Home Industry News Freelancers, SMEs learn ways to increase revenue from experts at Kuda Business partnerships webinar

Freelancers, SMEs learn ways to increase revenue from experts at Kuda Business partnerships webinar

by Kikelomo Oyenuga
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Kuda Business, the enterprise-facing offshoot of Kuda, held a webinar for business owners in Nigeria seeking to leverage partnerships to maximise value from their ventures in this economically trying times.

Facilitated by sales experts and a notable entrepreneur, the webinar titled, ‘Leveraging Partnerships to Make More Revenue’, was held on Thursday, February 29, 2023.

Mrs. Vivian Ekwegh, the CEO of declutterdotcom; Maryam Ibrahim, Strategic Partnerships Manager (B2C) at Kuda; and Oluseye Babatunde, Strategic Partnerships Manager (B2B), Kuda, all spoke at the webinar aimed at freelancers and SMEs.

Speaking about the nature of business partnerships, Mrs. Ekewgh mentioned that partnerships are “a wholesome way to grow [a business].”

Furthermore, the declutterdotcom CEO advised Nigerian business owners to look for companies with similar values.

“Look for another business that is complementary, or even a competitor who has similar strengths.”

“Your reach is beyond your network because you’re now partnering with someone who has done it for a while,” she said, sharing a personal anecdote of how partnering with logistics services helps her business provide value to customers.

“At this rate, people should collaborate, not compete. Because nobody has it all,” she said.

Addressing the challenge of identifying potential customers, Babatunde shared that it was important to look out for compatibility. “Things to look out for, be sure you are compatible. Complementarity is very important. If you don’t understand the value chain, where you play, you won’t know how you can complement. After this, you begin to check out their integrity, you can also check out their track record of success. Then, read reviews about them.

“Do as much as possible to learn more about the company. Don’t just assume you know these people. You’re going into a different relationship with different dynamics,” he said.

On her part, Ms. Ibrahim shared that businesses should conduct “extensive research”. “You need to do a competitive comparison of the different players in the company, who is on top, which business will be beneficial for me. Then you need to be sure of the reputation and credibility of the organisation you want to partner with.”

The speakers shared their wealth of experience with attendees, using personal examples to drive home the importance of vetting partnerships properly.

Mrs. Ekwegh shared an experience with a delivery firm she had in the past, which was as a result of a difference in values. “We had to partner with a delivery firm, they contacted us. We connected them with a few clients. They didn’t understand business integrity or following through with customers. So it was so bad. Sometimes they damaged our products before they got to the customers’ side.

“Other times, you want to collaborate with a business. Some of them became so rotten, they began to scam the customers. It was a big challenge for the company because we identified with them. We spoke for them. It came back to bite us back.

“The biggest challenge I’ve had to face is deliveries with companies, some started scamming the customers and taking the money for themselves,” she shared.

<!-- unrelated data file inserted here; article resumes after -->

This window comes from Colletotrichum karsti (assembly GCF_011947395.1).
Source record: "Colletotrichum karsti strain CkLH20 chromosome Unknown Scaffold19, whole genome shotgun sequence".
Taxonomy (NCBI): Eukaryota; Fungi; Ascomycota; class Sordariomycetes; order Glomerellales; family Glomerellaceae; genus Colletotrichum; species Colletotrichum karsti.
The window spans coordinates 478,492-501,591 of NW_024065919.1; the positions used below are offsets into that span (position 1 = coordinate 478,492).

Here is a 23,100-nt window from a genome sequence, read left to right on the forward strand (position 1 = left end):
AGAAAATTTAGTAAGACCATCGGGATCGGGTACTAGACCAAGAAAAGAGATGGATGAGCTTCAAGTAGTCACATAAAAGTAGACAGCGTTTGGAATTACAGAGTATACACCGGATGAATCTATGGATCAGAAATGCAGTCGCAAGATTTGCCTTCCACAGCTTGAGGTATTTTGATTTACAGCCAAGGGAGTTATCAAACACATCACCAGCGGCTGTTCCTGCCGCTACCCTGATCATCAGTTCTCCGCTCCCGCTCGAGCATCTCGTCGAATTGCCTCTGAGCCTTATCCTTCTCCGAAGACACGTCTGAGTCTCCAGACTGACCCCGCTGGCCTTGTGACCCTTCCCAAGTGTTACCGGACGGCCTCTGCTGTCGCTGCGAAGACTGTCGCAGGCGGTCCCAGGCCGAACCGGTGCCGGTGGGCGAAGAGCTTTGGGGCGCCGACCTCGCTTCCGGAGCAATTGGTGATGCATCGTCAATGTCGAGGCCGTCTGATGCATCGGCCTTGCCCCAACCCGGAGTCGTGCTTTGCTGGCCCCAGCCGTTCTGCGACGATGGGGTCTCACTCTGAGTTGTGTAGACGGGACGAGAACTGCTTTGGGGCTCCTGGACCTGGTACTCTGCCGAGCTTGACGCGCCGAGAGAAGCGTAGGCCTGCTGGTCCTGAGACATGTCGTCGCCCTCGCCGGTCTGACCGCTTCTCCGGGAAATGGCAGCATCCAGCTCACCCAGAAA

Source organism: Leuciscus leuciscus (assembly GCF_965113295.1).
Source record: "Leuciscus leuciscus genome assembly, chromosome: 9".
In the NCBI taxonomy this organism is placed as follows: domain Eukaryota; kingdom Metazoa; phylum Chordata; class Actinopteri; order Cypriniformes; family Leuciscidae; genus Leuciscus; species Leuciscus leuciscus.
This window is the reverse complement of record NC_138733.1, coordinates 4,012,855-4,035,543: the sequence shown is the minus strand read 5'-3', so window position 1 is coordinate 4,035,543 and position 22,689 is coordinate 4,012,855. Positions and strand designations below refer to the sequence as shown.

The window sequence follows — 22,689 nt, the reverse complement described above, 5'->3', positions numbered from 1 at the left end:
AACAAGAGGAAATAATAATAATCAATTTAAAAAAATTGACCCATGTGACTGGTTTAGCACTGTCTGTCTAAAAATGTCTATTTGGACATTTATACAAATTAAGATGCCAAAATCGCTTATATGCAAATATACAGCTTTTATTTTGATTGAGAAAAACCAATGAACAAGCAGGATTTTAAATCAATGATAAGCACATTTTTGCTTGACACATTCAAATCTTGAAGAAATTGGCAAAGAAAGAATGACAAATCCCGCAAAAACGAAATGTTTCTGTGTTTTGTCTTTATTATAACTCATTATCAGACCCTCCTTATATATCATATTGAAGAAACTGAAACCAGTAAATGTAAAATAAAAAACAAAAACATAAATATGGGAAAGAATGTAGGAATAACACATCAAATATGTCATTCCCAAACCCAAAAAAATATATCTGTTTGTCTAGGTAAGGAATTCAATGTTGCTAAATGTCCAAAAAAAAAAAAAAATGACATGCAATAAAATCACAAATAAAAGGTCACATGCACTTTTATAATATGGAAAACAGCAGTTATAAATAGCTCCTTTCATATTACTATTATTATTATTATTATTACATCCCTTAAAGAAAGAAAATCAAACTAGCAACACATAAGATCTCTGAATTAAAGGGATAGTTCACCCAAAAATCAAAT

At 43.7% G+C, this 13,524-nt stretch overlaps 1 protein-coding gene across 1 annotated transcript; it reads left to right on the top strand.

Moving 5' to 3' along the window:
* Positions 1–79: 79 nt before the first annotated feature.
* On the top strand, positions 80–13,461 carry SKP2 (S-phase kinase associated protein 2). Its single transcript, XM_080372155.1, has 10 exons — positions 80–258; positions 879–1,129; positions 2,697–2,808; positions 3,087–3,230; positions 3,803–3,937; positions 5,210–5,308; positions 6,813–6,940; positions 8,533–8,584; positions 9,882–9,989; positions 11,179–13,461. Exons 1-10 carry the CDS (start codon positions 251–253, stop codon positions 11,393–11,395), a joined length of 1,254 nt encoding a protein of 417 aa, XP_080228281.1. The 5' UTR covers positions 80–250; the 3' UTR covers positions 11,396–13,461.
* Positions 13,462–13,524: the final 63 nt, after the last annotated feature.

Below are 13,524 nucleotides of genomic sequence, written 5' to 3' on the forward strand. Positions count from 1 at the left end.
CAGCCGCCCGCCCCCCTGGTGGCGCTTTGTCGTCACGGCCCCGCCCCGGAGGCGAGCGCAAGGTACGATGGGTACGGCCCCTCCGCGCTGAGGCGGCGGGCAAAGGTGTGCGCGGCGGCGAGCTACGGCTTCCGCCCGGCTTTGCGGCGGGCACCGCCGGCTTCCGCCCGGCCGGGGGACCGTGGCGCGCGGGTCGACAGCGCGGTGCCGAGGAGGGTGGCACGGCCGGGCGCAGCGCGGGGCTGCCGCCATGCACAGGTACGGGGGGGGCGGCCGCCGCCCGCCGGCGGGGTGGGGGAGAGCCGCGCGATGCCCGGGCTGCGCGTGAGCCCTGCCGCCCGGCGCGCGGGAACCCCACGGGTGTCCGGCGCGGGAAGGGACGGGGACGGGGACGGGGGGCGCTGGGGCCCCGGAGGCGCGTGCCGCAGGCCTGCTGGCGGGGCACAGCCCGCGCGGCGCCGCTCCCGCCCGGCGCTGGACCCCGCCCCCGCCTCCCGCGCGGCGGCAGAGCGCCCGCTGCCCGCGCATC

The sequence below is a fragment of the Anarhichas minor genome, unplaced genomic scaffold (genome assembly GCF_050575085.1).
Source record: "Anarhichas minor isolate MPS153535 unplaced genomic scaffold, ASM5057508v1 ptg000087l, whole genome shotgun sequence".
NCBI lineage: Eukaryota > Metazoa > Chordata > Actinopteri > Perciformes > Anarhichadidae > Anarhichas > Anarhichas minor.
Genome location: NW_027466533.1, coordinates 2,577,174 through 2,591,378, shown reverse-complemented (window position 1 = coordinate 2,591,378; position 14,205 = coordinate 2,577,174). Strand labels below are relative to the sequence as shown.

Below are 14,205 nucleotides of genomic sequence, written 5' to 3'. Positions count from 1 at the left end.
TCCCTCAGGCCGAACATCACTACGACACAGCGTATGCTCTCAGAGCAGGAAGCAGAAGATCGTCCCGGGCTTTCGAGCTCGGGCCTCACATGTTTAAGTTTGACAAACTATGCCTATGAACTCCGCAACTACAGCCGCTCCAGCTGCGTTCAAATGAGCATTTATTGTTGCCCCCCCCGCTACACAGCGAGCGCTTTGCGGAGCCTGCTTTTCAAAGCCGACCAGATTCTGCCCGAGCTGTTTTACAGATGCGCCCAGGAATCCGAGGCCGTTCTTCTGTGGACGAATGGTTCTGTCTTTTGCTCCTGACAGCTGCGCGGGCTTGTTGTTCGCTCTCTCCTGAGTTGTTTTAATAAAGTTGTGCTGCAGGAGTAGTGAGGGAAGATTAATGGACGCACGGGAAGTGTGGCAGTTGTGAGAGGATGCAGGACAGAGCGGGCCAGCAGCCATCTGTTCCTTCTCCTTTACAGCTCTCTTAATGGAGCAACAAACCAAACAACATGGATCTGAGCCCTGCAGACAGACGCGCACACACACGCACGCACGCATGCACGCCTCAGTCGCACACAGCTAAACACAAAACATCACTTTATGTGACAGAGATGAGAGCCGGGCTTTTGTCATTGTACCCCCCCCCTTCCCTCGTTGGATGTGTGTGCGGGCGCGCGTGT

Harping on the importance of negotiation in the process of establishing partnerships, Babatunde advised business owners to go to the negotiation table with clarity and honesty.

“I never go to a negotiation table without my clear ask—my clear terms. There might be some tweaks and adjustments along the way. You need to go with honesty. I don’t tell people what I cannot do. I see a lot of people go into partnerships trying to pad the figures and so on. It will haunt you later. If you cover Lagos and Ibadan, don’t say you cover the whole of the southwest. If your customer base is 50, say it’s 50,” he explained.

Ibrahim advised business owners to highlight the value they are bringing to the table.

The B2C partnerships expert shared that having a unique selling point is key.

“It’s very important to highlight the value you are bringing to the partnership. You need to show them why they are choosing you, or why they should go with you. You need to have your unique selling point,” she said.

But she also advised business owners to remain flexible.

“You can’t be stone-headed and say ‘it’s my way or it’s no way’. Maybe not in the key areas, but be willing to be flexible,” she said.

Casting some attention to the economic landscape in Nigeria, the speakers also shared advice for businesses to help them remain viable despite prevalent circumstances.

“Don’t just be a Lone Ranger. Network. There are things you will not know are possible until you get into a space that shows you a niche or an opportunity you can explore. Ask questions. You don’t know it all,” he said.

Mrs. Ekwegh shared that “letting other people in” is also important to scale a business and its operations.

“Most businesses in Nigeria are borne out of a place of pain. A lot of the time you’re the everything for your business. You’re the CEO, the customer service, everything. And doing it alone can break your back. If you really want to go far you have to let other people in,” she said.

Kuda Business continues to empower business owners and SMEs to help them achieve profitability and scale their operations.

The platform’s webinar series, hosted monthly, helps businesses access knowledge from entrepreneurs and experts, providing a community for experienced voices to share practical knowledge.

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